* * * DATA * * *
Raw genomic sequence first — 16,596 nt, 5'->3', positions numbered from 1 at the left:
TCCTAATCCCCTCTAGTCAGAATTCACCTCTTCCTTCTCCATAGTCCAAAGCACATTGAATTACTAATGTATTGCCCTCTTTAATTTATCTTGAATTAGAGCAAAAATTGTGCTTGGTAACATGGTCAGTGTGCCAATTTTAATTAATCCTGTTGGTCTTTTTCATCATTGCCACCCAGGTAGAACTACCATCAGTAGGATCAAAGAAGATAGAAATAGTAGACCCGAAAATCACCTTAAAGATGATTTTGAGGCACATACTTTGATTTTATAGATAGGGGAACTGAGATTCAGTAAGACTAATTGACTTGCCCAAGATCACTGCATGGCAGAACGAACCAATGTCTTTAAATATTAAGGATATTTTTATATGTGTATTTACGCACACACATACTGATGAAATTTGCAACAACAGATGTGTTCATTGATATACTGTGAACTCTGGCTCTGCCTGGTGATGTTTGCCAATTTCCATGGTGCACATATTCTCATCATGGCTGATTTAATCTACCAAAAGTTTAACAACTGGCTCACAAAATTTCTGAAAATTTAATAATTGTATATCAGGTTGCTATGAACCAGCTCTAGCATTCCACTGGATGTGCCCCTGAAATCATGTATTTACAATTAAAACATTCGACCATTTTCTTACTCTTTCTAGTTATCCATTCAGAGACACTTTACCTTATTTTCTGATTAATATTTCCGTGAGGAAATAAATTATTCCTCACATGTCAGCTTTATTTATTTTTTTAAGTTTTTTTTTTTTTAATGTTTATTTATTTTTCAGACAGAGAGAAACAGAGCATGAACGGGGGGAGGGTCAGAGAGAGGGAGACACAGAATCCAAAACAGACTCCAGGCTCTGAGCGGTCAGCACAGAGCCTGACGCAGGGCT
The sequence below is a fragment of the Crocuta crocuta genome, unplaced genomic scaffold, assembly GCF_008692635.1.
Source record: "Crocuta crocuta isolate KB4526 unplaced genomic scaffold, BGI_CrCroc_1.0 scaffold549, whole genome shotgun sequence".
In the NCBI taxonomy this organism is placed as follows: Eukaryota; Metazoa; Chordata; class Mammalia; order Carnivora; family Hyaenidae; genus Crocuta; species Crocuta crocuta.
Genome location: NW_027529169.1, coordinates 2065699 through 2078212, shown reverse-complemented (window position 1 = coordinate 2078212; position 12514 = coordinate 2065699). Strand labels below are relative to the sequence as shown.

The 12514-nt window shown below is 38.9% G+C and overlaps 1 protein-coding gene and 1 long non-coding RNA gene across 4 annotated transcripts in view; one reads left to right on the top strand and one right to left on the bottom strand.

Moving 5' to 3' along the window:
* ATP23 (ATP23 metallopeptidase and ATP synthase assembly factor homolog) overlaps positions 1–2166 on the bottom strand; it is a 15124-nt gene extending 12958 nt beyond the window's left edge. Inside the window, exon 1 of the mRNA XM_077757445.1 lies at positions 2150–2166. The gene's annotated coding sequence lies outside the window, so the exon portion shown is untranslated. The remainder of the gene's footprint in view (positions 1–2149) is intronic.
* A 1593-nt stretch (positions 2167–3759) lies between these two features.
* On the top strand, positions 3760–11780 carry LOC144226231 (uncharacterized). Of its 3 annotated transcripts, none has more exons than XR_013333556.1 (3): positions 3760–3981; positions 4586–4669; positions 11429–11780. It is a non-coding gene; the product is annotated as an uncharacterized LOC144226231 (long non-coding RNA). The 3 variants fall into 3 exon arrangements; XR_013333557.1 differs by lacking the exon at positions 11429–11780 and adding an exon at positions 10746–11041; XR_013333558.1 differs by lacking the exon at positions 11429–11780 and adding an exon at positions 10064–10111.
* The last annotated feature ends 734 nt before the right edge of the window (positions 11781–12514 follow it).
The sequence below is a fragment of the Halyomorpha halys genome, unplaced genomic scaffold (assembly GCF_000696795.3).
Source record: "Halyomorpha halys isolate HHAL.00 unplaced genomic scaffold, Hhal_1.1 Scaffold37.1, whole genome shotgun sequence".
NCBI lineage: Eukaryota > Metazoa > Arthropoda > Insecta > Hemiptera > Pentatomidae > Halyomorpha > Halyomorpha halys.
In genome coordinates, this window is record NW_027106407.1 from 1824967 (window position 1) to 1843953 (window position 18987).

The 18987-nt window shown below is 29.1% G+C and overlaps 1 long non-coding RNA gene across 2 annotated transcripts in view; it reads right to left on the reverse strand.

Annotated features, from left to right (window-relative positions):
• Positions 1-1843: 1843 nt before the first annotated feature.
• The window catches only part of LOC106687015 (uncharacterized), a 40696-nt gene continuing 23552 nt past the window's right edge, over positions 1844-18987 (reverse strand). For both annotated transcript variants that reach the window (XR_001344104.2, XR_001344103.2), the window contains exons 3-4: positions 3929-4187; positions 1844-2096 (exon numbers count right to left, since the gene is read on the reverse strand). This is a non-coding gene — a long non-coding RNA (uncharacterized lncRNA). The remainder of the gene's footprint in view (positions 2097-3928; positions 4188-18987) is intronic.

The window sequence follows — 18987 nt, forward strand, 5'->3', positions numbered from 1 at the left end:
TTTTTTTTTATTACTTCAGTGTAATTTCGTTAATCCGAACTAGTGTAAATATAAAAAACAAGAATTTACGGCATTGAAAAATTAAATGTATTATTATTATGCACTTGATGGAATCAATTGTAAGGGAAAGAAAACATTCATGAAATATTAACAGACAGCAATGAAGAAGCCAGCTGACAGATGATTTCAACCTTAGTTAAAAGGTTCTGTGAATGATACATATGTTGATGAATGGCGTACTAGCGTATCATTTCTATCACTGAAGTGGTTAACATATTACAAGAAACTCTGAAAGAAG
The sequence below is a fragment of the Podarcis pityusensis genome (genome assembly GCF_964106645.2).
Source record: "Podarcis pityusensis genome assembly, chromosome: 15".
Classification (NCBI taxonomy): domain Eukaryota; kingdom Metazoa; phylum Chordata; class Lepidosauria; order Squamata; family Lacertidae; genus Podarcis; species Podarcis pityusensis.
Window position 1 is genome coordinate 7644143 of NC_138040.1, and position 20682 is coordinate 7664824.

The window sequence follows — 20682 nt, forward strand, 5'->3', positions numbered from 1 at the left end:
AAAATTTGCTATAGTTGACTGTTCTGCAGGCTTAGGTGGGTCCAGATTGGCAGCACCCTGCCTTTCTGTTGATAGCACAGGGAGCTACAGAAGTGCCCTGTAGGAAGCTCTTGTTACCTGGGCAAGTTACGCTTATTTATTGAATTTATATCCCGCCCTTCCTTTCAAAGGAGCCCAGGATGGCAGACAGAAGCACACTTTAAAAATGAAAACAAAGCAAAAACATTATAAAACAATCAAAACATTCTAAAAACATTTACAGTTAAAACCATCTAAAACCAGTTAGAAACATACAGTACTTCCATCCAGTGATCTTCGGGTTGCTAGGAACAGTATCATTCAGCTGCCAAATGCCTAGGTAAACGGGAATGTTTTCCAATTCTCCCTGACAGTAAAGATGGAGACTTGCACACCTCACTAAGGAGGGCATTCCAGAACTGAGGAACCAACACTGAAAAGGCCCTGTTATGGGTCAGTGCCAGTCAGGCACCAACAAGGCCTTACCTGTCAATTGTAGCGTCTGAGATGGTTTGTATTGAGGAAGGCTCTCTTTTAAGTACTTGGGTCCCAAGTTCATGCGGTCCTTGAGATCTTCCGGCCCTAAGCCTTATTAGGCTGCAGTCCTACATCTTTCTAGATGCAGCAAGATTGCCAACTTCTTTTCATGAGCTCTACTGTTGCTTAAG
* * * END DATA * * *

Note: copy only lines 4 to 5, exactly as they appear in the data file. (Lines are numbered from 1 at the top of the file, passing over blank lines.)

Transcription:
Source record: "Crocuta crocuta isolate KB4526 unplaced genomic scaffold, BGI_CrCroc_1.0 scaffold549, whole genome shotgun sequence".
In the NCBI taxonomy this organism is placed as follows: Eukaryota; Metazoa; Chordata; class Mammalia; order Carnivora; family Hyaenidae; genus Crocuta; species Crocuta crocuta.